09 Nov

Authenticated PHP Object Injection Vulnerability in Simple Business Directory with Maps

On Tuesday we full disclosed an authenticated PHP object injection vulnerability in the plugin OptionTree. Since then the plugin has been closed on the Plugin Directory. Why that plugin was closed, but plugins with more serious vulnerabilities we have full disclosed have not, is a bit strange, but the WordPress folks don’t make a lot of sense in general. When we disclosed that vulnerability we mentioned that we had noticed it during monitoring we do to try to catch security fixes being made in plugins, due it to its inclusion in another plugin. Then yesterday another plugin from the same developer from that other plugin popped up in that monitoring again related to OptionTree. So this seems like a good time disclose that both of those plugins are also vulnerable. There might be other plugins also using OptionTree as well, though at least we didn’t find that any of the top 1,000 are using it.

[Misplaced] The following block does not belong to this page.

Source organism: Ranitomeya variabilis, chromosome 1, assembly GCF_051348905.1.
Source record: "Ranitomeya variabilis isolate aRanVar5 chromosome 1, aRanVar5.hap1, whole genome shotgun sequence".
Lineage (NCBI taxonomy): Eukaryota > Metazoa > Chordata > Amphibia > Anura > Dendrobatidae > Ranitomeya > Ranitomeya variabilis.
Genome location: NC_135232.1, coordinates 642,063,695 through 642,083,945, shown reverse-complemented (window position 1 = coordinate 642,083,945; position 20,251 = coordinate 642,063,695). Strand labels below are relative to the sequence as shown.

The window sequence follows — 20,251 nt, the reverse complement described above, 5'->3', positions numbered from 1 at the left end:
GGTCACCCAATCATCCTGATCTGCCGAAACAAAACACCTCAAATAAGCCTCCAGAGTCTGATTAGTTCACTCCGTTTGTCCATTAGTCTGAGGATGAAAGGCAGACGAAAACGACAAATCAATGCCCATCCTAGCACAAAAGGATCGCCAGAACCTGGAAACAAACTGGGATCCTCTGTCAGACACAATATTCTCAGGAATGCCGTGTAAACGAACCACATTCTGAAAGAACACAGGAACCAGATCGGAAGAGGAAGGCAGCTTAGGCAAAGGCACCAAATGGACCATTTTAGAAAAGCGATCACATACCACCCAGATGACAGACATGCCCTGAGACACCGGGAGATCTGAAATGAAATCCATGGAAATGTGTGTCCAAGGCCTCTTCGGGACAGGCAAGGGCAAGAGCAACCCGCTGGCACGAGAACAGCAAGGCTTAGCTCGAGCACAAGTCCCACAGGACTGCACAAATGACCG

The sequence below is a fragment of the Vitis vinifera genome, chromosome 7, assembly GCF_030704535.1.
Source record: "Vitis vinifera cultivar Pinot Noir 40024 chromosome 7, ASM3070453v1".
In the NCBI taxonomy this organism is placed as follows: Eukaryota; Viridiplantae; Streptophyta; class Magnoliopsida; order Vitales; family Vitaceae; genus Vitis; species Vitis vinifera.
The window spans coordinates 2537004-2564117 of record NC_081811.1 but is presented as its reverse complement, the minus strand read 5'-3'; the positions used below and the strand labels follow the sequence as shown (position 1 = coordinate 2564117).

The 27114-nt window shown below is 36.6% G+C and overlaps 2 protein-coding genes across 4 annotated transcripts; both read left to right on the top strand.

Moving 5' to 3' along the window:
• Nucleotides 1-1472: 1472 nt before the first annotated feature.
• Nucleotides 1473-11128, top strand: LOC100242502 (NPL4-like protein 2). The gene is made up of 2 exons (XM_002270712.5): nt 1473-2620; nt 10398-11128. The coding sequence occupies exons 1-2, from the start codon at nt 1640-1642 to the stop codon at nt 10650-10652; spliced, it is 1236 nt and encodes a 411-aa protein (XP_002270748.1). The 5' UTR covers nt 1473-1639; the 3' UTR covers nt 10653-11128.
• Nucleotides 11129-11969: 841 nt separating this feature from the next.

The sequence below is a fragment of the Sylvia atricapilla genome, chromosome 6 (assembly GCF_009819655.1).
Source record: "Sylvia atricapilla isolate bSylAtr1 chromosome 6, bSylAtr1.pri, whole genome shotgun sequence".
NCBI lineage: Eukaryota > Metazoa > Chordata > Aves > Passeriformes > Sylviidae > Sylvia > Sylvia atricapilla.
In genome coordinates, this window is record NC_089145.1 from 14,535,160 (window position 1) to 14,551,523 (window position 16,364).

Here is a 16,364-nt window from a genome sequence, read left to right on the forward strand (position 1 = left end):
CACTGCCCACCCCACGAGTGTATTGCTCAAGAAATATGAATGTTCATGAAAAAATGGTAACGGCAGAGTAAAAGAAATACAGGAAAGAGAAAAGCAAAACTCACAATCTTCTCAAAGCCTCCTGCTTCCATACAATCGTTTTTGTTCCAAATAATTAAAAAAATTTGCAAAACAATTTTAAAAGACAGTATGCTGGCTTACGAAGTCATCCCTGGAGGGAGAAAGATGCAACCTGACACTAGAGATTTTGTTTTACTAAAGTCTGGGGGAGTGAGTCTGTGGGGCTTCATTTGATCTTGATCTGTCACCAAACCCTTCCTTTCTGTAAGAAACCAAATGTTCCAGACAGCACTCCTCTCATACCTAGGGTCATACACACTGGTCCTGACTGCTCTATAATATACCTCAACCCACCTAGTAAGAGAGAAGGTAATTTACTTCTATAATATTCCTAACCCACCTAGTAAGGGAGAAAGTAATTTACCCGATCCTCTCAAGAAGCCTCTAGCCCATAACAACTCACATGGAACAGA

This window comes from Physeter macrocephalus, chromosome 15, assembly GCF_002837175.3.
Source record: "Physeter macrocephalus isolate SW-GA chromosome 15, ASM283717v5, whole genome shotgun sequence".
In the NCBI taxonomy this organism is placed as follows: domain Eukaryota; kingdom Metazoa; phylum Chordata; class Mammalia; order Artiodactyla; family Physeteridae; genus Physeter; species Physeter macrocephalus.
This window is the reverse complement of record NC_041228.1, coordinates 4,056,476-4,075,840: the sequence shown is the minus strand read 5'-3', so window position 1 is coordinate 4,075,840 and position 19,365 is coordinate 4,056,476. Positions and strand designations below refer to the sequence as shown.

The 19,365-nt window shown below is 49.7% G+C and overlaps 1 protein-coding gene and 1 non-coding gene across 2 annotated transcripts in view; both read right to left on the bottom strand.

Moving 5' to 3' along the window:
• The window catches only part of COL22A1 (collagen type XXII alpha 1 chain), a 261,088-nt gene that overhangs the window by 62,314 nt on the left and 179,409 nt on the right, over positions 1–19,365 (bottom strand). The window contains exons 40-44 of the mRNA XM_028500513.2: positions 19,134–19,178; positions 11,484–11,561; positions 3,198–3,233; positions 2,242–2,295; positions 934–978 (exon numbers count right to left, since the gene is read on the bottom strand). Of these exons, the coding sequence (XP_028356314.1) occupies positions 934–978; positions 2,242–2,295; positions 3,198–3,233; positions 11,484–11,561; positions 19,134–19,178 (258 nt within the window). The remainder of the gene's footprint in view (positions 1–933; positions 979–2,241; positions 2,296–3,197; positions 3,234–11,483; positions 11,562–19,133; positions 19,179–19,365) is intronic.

The first plugin we noticed it in is Simple Business Directory with Maps. That plugin includes OptionTree in the directory “option-tree” and when this plugin is active it loads OptionTree with this line in the plugin’s main file:

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require_once( 'option-tree/ot-loader.php' );

From there you get to an authenticated PHP object injection that is normally exploitable by users with the Contributor role and above, due to the code explained in the previous post.

Due to the moderators of the WordPress Support Forum’s continued inappropriate behavior we are full disclosing vulnerabilities in protest until WordPress gets that situation cleaned up, so we are releasing this post and then only trying to notify the developer through the WordPress Support Forum. You can notify the developer of this issue as well. Hopefully the moderators will finally see the light and clean up their act soon, so these full disclosures will no longer be needed (we hope they end soon).

Proof of Concept

With our plugin for testing for PHP object injection installed and activated, the following proof of concept will cause the message “PHP object injection has occurred.” be shown, when logged in to WordPress.

Make sure to replace “[path to WordPress]” with the location of WordPress and “[nonce]” with a valid nonce. The valid nonce can be found in the source code of the page to create or edit a post on the line that starts “var option_tree”.

http://[path to WordPress]/wp-admin/admin-ajax.php?action=add_list_item&nonce=[nonce]&settings=TzoyMDoicGhwX29iamVjdF9pbmplY3Rpb24iOjA6e30=

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